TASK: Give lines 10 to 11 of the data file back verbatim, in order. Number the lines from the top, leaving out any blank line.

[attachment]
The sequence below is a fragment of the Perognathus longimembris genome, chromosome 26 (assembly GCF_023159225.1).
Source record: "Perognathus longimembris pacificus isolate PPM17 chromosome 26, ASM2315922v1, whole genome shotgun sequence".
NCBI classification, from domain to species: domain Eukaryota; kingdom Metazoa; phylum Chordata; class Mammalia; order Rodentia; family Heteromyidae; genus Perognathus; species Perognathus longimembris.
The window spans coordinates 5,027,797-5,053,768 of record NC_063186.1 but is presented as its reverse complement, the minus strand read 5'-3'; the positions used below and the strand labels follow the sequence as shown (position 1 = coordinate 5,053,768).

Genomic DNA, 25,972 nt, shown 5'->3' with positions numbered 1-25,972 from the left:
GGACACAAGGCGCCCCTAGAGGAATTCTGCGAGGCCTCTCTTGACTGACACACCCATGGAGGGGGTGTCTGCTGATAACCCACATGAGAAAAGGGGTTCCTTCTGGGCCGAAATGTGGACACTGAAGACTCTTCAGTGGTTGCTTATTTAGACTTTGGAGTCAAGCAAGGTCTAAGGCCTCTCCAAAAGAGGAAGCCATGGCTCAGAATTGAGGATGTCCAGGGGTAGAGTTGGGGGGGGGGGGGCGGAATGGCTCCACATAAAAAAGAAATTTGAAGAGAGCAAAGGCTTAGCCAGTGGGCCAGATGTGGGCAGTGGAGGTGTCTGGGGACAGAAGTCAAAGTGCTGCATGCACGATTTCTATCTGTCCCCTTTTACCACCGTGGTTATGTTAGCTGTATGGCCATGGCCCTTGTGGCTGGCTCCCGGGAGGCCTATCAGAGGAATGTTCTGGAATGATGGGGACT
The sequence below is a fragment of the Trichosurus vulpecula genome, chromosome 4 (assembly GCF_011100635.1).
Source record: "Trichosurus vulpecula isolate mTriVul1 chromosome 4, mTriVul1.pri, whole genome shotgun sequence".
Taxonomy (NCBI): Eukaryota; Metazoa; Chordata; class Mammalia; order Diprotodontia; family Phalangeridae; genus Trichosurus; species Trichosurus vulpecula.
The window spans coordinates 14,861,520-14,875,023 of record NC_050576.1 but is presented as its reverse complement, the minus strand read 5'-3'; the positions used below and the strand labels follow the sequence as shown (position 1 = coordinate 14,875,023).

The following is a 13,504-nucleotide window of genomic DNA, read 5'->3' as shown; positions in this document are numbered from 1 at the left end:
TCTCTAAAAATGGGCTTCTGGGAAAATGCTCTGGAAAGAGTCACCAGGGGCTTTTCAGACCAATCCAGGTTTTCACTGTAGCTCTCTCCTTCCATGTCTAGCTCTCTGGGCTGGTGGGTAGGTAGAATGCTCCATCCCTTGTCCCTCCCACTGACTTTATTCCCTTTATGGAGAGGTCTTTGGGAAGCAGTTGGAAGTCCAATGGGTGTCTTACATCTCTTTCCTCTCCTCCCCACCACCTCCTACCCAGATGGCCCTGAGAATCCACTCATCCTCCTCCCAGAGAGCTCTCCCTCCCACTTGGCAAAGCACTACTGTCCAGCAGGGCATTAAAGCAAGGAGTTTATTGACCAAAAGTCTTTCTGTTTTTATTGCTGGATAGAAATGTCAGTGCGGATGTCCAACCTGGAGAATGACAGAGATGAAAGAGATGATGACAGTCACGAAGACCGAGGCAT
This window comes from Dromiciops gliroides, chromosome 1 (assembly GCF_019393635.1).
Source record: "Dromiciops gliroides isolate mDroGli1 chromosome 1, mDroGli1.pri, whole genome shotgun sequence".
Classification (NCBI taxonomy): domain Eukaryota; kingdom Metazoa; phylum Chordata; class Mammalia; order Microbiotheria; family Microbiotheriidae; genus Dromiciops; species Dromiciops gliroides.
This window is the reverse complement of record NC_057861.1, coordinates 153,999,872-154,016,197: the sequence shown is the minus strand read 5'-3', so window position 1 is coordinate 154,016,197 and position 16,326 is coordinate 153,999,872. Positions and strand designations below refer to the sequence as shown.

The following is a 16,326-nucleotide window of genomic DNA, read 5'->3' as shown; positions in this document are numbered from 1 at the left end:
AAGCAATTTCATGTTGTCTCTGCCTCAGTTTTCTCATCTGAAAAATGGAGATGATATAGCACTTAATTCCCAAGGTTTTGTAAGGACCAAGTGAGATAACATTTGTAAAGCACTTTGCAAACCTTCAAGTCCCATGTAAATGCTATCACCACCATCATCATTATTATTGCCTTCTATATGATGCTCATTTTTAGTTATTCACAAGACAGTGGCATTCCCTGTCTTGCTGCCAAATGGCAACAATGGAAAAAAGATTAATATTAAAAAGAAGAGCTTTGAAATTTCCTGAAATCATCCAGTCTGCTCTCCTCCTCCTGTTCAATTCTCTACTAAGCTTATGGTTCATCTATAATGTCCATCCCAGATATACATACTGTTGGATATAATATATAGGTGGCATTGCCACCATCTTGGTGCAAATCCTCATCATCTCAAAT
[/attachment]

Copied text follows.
The window spans coordinates 14,861,520-14,875,023 of record NC_050576.1 but is presented as its reverse complement, the minus strand read 5'-3'; the positions used below and the strand labels follow the sequence as shown (position 1 = coordinate 14,875,023).

The following is a 13,504-nucleotide window of genomic DNA, read 5'->3' as shown; positions in this document are numbered from 1 at the left end: